That mode might be especially effective at the holiday office party.

Monday, February 8, 2010

Snowpocalypse? Or Snowtopia?

You know, it's really up to you whether or not your employees are able to get stuff done during adverse weather. Those employers with good remote working tools in the hands of their employees (stuff like a real VPN and training on how to install and log into it, webcams on laptops, virtual machines, and all that good stuff, along with people who are able to use it) are able to do a little work today in DC and Baltimore.

Just forward your phones to your cell, fire up the laptop and get rolling. And suddenly it's a Snowtopia!

Sunday, February 7, 2010

You Know What You Don't Get As A Telecommuter?

You don't get an office Super Bowl pool. You don't get randomly selected numbers, and so if you're like Stella, you have even less incentive to pay attention.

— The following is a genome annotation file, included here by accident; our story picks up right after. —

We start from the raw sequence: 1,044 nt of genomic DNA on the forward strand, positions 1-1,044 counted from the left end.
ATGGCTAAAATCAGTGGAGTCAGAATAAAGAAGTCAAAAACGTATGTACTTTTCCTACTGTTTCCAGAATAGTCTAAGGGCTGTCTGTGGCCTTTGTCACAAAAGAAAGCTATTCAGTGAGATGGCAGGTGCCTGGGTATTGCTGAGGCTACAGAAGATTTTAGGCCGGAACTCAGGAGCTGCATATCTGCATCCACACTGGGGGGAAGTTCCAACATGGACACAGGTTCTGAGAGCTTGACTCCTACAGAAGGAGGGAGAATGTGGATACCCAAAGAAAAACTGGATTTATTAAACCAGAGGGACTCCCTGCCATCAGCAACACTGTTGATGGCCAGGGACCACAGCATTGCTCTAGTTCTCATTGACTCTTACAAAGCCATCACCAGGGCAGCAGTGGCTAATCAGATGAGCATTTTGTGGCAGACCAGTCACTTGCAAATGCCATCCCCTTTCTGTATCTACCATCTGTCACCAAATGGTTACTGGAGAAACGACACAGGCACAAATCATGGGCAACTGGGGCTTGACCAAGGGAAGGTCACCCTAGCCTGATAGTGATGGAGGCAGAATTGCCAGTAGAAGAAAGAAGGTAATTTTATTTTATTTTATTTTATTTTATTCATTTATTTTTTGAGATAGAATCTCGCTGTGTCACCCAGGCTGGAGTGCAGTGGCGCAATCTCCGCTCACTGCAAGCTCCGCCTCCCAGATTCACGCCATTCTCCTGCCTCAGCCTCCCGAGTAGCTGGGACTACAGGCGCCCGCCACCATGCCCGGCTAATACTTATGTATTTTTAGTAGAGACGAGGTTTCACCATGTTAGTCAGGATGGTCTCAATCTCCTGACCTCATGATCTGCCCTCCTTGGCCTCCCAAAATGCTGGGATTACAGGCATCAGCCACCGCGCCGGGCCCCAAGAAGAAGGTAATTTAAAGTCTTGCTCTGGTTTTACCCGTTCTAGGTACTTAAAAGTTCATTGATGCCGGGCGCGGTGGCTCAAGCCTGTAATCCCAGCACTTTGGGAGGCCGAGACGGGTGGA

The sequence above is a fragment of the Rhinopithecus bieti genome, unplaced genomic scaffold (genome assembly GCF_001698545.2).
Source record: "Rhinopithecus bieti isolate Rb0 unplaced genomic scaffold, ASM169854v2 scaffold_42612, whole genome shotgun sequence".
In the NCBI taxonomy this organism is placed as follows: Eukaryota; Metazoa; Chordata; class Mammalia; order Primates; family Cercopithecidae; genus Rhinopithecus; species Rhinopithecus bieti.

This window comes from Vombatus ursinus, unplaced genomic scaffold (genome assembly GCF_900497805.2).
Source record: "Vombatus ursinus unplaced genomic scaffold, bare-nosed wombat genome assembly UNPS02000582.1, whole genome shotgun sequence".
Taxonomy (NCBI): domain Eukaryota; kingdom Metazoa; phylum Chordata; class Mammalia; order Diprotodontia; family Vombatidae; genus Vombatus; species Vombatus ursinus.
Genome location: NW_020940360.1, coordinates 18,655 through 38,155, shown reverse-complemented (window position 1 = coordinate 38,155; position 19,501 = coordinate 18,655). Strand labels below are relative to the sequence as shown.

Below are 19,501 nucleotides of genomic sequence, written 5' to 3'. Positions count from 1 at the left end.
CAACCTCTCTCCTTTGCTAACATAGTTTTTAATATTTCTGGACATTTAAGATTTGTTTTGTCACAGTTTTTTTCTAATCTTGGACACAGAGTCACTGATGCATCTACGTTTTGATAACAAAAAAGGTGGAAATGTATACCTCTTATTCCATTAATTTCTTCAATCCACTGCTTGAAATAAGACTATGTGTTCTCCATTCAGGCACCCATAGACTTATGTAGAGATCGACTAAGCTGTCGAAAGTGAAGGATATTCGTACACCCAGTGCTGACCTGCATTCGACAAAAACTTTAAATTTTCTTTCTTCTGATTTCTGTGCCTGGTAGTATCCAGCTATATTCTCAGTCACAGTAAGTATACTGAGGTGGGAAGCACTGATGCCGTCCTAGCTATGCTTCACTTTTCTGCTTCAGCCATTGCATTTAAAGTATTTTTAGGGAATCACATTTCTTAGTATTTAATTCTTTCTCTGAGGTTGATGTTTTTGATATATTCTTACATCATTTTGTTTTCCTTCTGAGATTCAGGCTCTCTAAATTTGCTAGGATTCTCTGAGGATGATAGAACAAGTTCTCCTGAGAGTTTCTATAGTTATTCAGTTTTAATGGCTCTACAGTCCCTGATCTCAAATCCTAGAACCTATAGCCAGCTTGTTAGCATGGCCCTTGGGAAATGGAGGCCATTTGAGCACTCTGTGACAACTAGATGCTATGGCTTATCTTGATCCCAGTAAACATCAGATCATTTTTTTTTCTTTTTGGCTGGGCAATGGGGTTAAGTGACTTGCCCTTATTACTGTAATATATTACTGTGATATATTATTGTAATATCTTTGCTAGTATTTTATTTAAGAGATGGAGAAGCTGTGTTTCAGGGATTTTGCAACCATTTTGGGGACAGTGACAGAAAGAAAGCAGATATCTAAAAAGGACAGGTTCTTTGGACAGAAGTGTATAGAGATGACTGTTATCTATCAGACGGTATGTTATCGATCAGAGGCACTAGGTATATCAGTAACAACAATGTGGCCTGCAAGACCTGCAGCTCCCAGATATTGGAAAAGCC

That said, having lived in Baltimore for 15 or so years, I cannot be indifferent to the joy of watching the Colts lose. And as someone concerned with economic justice and who is nonplussed by our inability to rebuild huge swathes of NOLA, I'm also pleased to see the Saints win.

I wonder who won the office pool?

Wednesday, February 3, 2010

Stella's Team Wins

After a long hiatus caused by work, babies, and general malaise, we were back at Geeks Who Drink, and we pwned. Yay us! I was sad to miss the excerpt from "Turandot" on the Opera/Opera round (actual opera and rock opera) but really, it was one pretty small sung moment, and not really enough to tell.